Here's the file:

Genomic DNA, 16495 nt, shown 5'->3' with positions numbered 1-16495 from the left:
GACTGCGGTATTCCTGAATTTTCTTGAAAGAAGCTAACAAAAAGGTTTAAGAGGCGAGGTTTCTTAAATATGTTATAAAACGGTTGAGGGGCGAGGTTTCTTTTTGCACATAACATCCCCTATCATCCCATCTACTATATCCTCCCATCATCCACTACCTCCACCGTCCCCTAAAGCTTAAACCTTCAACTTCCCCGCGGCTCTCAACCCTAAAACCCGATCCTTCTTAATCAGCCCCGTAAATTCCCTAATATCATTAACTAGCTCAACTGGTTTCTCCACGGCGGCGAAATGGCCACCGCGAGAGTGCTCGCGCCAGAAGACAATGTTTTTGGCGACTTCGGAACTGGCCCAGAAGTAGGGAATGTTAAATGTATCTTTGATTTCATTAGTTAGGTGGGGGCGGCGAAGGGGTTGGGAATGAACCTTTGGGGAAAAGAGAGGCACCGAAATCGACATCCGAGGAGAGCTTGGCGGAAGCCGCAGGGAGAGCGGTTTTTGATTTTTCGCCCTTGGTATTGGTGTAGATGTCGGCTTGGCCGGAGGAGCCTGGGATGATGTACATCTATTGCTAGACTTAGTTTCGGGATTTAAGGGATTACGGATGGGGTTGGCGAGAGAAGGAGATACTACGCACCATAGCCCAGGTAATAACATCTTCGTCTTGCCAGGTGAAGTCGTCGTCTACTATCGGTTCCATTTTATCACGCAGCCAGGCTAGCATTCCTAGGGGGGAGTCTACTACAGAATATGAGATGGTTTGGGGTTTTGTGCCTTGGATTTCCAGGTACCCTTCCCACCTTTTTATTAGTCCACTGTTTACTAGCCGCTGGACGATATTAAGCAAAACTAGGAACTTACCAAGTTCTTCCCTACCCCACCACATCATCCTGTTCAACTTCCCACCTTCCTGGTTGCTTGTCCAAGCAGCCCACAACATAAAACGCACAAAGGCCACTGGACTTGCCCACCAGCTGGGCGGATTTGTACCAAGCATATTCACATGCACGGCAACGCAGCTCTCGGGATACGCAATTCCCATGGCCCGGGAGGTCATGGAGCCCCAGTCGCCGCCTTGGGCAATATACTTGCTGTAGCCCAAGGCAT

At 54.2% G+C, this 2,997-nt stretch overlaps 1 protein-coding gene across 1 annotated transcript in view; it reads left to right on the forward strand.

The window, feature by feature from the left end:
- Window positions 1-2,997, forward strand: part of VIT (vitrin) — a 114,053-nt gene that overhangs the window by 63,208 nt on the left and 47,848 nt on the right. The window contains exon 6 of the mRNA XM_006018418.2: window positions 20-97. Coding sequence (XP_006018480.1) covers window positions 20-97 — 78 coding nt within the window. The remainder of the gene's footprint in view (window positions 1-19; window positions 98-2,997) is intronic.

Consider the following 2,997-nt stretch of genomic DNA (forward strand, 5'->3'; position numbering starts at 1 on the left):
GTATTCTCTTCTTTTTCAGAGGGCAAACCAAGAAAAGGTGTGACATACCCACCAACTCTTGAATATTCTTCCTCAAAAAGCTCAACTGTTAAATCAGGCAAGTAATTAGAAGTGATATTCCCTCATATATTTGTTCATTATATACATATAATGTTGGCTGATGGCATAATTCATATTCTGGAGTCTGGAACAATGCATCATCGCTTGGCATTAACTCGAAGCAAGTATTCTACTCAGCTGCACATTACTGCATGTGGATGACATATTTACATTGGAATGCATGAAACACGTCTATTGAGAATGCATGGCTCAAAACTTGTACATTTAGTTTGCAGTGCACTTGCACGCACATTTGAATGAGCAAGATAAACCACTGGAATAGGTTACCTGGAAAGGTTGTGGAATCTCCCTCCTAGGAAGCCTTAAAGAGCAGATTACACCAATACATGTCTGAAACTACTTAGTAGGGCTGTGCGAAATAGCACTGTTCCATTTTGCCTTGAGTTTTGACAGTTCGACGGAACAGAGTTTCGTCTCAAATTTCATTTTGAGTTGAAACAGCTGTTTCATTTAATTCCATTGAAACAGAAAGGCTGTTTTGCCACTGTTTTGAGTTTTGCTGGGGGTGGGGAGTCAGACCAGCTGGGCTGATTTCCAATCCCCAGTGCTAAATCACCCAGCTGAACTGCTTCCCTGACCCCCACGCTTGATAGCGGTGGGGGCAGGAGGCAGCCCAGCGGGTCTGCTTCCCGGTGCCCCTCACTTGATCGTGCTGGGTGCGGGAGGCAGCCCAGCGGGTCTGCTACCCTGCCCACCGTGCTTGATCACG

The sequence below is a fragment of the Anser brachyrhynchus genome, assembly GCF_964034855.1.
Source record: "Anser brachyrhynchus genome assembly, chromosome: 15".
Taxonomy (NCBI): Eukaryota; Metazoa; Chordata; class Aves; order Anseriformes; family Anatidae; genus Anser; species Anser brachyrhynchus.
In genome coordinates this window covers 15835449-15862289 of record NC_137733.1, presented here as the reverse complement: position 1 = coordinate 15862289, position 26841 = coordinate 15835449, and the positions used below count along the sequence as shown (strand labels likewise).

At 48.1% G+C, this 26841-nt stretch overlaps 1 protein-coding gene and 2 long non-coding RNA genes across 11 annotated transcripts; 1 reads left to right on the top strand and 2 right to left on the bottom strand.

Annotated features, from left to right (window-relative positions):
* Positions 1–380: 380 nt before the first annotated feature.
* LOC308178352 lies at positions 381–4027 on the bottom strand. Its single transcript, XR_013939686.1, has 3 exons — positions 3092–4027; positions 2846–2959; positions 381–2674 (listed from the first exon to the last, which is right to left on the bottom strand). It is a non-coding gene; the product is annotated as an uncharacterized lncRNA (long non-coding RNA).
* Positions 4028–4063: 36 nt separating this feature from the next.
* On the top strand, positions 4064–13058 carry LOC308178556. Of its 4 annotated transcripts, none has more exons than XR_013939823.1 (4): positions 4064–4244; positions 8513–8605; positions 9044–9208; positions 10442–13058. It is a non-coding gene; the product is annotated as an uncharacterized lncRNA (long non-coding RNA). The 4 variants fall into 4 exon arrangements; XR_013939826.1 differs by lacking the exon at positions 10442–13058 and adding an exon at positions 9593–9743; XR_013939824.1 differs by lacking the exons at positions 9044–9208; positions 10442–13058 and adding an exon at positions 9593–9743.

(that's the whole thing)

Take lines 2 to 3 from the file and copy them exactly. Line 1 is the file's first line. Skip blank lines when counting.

GACTGCGGTATTCCTGAATTTTCTTGAAAGAAGCTAACAAAAAGGTTTAAGAGGCGAGGTTTCTTAAATATGTTATAAAACGGTTGAGGGGCGAGGTTTCTTTTTGCACATAACATCCCCTATCATCCCATCTACTATATCCTCCCATCATCCACTACCTCCACCGTCCCCTAAAGCTTAAACCTTCAACTTCCCCGCGGCTCTCAACCCTAAAACCCGATCCTTCTTAATCAGCCCCGTAAATTCCCTAATATCATTAACTAGCTCAACTGGTTTCTCCACGGCGGCGAAATGGCCACCGCGAGAGTGCTCGCGCCAGAAGACAATGTTTTTGGCGACTTCGGAACTGGCCCAGAAGTAGGGAATGTTAAATGTATCTTTGATTTCATTAGTTAGGTGGGGGCGGCGAAGGGGTTGGGAATGAACCTTTGGGGAAAAGAGAGGCACCGAAATCGACATCCGAGGAGAGCTTGGCGGAAGCCGCAGGGAGAGCGGTTTTTGATTTTTCGCCCTTGGTATTGGTGTAGATGTCGGCTTGGCCGGAGGAGCCTGGGATGATGTACATCTATTGCTAGACTTAGTTTCGGGATTTAAGGGATTACGGATGGGGTTGGCGAGAGAAGGAGATACTACGCACCATAGCCCAGGTAATAACATCTTCGTCTTGCCAGGTGAAGTCGTCGTCTACTATCGGTTCCATTTTATCACGCAGCCAGGCTAGCATTCCTAGGGGGGAGTCTACTACAGAATATGAGATGGTTTGGGGTTTTGTGCCTTGGATTTCCAGGTACCCTTCCCACCTTTTTATTAGTCCACTGTTTACTAGCCGCTGGACGATATTAAGCAAAACTAGGAACTTACCAAGTTCTTCCCTACCCCACCACATCATCCTGTTCAACTTCCCACCTTCCTGGTTGCTTGTCCAAGCAGCCCACAACATAAAACGCACAAAGGCCACTGGACTTGCCCACCAGCTGGGCGGATTTGTACCAAGCATATTCACATGCACGGCAACGCAGCTCTCGGGATACGCAATTCCCATGGCCCGGGAGGTCATGGAGCCCCAGTCGCCGCCTTGGGCAATATACTTGCTGTAGCCCAAGGCAT

At 54.2% G+C, this 2,997-nt stretch overlaps 1 protein-coding gene across 1 annotated transcript in view; it reads left to right on the forward strand.